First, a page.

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Julian Simmons participates in Sarah Lucas in Mexico with her exhibition Realidad

REALIDAD - Sarah Lucas in Mexico / trailer from Julian Simmons on Vimeo.

A month in Mexico with British artist Sarah Lucas
“After this everyone will want a Tit-Teddy!”

A film by Julian Simmons

72 minutes

Easter 2012, continuous threats of serious aftershocks.


We fly into Mexico City the day after a massive magnitude-8 earthquake hit Mexico - originating on a fault-line in Oaxaca …our next destination. In fact before we left England we were thinking “shit should we go!!”

The film REALIDAD was taken alongside my photographic documentation of a series of sculptures and cigarette-drawings made by Sarah Lucas, for an exhibition to be installed among the pre-hispanic artefacts of Anahuacalli - the studio - museum - temple - built for Diego Rivera …a volcano of a building - in mass and inner darkness.

Arriving in Oaxaca a month before the show was to open, we needed to find a place to live and work, gather the raw materials and make the works – whatever they might be, there was no plan. In the day I was assisting in making the sculptures and test plinths, though mainly photographing the sculptures as they were completed; this photographic documentation became the book TITTIPUSSIDAD.

Oaxaca is where Sarah’s NUD sculptures became truly anthropomorphic, the first of these was REALIDAD.  The meditation were the objects we had seen in Anahuacalli, the active transformative ingredient was mezcal. At the opening of the film, Tit-Teddy is credited as having a starring role – which he does, the final credit goes to mezcal - who in his dimension is a person, with an intent, wanting something from us.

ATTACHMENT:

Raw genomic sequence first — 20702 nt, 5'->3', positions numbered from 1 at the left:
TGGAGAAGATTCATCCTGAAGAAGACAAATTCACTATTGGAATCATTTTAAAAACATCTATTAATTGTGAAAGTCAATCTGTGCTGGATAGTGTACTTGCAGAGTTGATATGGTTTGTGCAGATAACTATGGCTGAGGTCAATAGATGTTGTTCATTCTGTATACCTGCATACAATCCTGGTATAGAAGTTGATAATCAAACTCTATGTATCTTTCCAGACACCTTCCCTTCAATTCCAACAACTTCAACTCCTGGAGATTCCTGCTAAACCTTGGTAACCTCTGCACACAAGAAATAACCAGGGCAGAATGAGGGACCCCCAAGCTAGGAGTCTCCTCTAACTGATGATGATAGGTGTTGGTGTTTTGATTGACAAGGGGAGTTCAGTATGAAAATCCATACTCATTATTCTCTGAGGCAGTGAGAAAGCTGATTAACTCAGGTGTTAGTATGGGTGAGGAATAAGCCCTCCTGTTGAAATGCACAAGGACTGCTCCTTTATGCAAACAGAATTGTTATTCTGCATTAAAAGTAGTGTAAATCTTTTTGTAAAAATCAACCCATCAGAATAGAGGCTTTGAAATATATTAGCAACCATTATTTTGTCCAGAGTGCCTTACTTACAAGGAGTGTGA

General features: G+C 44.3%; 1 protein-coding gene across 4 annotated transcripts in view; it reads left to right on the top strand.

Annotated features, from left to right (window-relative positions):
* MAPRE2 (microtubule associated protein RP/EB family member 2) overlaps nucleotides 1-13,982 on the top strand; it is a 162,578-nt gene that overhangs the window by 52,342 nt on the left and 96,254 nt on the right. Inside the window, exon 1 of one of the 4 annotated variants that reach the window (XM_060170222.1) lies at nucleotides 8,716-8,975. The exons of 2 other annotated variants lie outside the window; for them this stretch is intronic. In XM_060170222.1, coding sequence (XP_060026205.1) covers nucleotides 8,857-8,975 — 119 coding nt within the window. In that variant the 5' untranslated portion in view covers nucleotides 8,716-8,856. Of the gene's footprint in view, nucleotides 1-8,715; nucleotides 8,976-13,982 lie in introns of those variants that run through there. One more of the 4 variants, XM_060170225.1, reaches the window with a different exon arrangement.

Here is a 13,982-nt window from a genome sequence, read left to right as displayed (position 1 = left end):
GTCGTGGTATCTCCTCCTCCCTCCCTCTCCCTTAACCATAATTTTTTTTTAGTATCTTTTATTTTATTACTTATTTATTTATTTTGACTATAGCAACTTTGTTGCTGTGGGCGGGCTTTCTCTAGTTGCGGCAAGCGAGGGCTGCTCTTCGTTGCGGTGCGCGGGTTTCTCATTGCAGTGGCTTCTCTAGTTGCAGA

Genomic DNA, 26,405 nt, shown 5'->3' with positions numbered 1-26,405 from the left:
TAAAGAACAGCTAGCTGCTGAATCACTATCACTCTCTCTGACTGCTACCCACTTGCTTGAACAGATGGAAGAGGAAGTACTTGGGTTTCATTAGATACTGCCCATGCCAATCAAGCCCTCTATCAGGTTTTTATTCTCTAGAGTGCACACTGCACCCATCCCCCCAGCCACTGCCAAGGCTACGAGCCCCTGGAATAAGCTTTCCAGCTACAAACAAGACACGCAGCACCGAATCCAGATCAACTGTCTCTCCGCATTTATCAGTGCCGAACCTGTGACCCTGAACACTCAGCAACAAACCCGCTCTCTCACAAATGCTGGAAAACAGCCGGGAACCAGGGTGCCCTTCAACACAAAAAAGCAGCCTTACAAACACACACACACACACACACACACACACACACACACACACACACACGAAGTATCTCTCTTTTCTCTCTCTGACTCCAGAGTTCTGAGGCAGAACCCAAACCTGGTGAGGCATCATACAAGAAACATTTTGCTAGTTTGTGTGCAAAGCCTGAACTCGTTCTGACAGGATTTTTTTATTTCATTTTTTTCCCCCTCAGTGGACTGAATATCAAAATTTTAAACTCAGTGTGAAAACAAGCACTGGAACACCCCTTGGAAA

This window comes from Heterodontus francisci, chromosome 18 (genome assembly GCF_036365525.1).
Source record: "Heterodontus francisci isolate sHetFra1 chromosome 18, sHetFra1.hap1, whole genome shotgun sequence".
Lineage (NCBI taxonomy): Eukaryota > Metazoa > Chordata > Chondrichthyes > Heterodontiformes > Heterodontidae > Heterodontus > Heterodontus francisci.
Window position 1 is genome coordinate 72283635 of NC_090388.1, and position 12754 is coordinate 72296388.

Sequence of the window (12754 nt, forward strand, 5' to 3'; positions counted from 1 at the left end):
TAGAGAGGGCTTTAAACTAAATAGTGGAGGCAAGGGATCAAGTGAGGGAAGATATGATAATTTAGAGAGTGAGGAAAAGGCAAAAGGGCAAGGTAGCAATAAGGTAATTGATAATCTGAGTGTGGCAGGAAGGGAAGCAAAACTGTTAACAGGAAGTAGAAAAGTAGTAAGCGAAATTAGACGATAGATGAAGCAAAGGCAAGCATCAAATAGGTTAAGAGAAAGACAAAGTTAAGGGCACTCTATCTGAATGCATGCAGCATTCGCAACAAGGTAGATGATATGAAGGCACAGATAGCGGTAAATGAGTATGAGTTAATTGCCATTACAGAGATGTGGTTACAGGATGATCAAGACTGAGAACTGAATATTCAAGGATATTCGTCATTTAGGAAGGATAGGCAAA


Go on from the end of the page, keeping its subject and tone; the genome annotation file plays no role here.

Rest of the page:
Each day the house in which we worked – sometimes naked due to intense heat, would slowly accrue a bunch of friends. In the evenings we would walk with feet black from volcanic dust, down into Oaxaca, crazy with fireworks, to a restaurant, a party, or the local mezcal bar. With the day’s photography done, these were the gritty, low-light, noisy environments in which I captured most of this film.

A document of ‘the other side’, one of Sarah’s great assets – to speak freely and so to likewise encourage the spirit of others in her company.

I intentionally took only a few photographs of Sarah making the sculptures – I didn’t want my observation to affect her thought processes. The same is true of shooting this film, there are only a few instances here of Sarah sculpting. In any-case most of the stimulating evidence of creation is in the formation of ideas through conversations, rather than the impossibility of capturing thoughts in the head while making.

So this a film not of Sarah making, but largely of Sarah, drunk. A portrait of the artist not with a chisel in their hand, but a mezcal. 

There is also a film within a film here. Not knowing what to expect as we entered a ‘brick factory’ in the Oaxaca valley, there emerged something anthropological in its importance. Men crafting mud into the building blocks of whole houses – floor tiles, wall bricks, ceiling slabs, roof tiles.  The scene looked 100’s if not 1000’s of years old. The footage is a record of a way of practice that possibly may not last another generation.

A few days before our departure the nearby volcano Popocatepetl started smoking heavily, villages were evacuated, the airport was on red alert, this place from start to finish had been one hell of a weird hub of energy.